Paul Olsen

on the way…not there yet

Everyone therefore who acknowledges me before others, I also will acknowledge before my Father in heaven; but whoever denies me before others, I also will deny before my Father in heaven.

I have been a Christian all my life.
I grew up going to church and Sunday school,
went through confirmation,
attended bible camp.
I am well-trained in theology,
thoroughly instructed in the Bible,
with years of experience as a pastor,
hundreds of sermons,
saved by the grace of God,
and I treasure my faith in Jesus Christ.
But I still find it difficult to speak openly in public about my faith,
to tell, actually to tell someone that I believe in Jesus
and would follow him anywhere.

Except, of course, for you—
I love to talk to you about my faith, do it all the time.
It’s easy as pie to talk to my congregation,
people who already (mostly) agree with me;
I can always circle a few of my closest kin
and know that they will affirm me and support me;
or at the very least, whatever criticism they might have
will be mild …and mostly worthless…
and they’ll probably just keep it to themselves anyway.

Or—knowing that you will disagree with me,
knowing your political or religious views,
your opposition to everything I value and love and believe to be true,
the things I would die for before I’d change my mind about them—
I’d probably just keep my Jesus-love to my self.
Knowing how polarized we are already,
I would never befriend you,
never trust you,
never be so vulnerable as to lay bare the weakness of my argument;
I would never listen to you
(even though that might be my best witness to you).

Why is that?  Why is that the same with you?
Why would I rather hate you—in the nicest Christian way, of course.

I know—these things are personal,
and nobody talks about personal things with just anybody.
But it’s not private—indeed, faith in Jesus by its very nature, is public;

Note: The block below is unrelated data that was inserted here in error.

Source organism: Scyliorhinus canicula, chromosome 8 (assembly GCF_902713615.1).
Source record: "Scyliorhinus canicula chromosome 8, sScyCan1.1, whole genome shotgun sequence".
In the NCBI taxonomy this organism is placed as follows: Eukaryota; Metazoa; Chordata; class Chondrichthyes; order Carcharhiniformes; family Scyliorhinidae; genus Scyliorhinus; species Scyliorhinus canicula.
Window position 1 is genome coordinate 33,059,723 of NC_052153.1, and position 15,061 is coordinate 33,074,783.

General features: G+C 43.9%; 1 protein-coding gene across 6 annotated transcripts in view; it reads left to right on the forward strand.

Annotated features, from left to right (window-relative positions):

a secret faith would be a contradiction in terms.
After all, how can you love your enemy privately?
How can you love your neighbor and keep it a secret?

Well, Jesus says to me, what’s the big surprise, Christian?
I told you it would be hard;
it was hard for me, too;
but I told you it would be enough for you to be like me.

Just before this in the gospel of Matthew, it was a different story:
Jesus was full of amazing promises;
Jesus was proclaiming the good news of the kingdom,
and curing every disease and every sickness;
and then giving you the very same authority
to cure every disease and every sickness.

You go and
cure the sick, raise the dead, cleanse the lepers, cast out demons!
Jesus tells you to do that:
Be like me!   Be like your Teacher!   Do what Jesus does!
If Jesus cures every disease and every sickness,
then you go out there and cure every disease and every sickness.
Wow!   Who wouldn’t want to be a part of that?

Be like Jesus—be a healer in your world!
Wouldn’t you like to a healer in the world today,
and don’t we need you to be our healer
in the broken, hurting world?
Isn’t that how you’d like to see yourself—a healer, heroic;
misunderstood, maybe, but heroic, you know?

Of course, the focus is not on ourselves;
as much comfort there is in this passage for disciples of Jesus,
for us, the church, the circle of the righteous and the good—
this isn’t about you,
this is about the stranger, and the enemy,
about “they” and “them” and the “others”
who are hurting as much as they hurt you,
and need your healing.

You are a disciple, after all, you are sent to them;
nobody in the kingdom of God heals himself or heals herself.
The command, actually, is cure others;
to have compassion on others,
on the harassed and helpless crowds around you.
The focus is on others, not on self.
All of this courageous, bold discipleship
isn’t about the righteousness of our cause;
it is about the love of others,
the love of those other than ourselves.

We pray for each other; we need each other to pray for each other.
I need you to pray for my healing; you need me to pray for your healing;
a broken, hurting world needs you to pray for them.
It is not enough that I pray for me,
I need you to pray for me, and you need me to pray for you;
and it Is not enough to pray for you,
I need to pray for the world God so loves,
or I haven’t really prayed at all.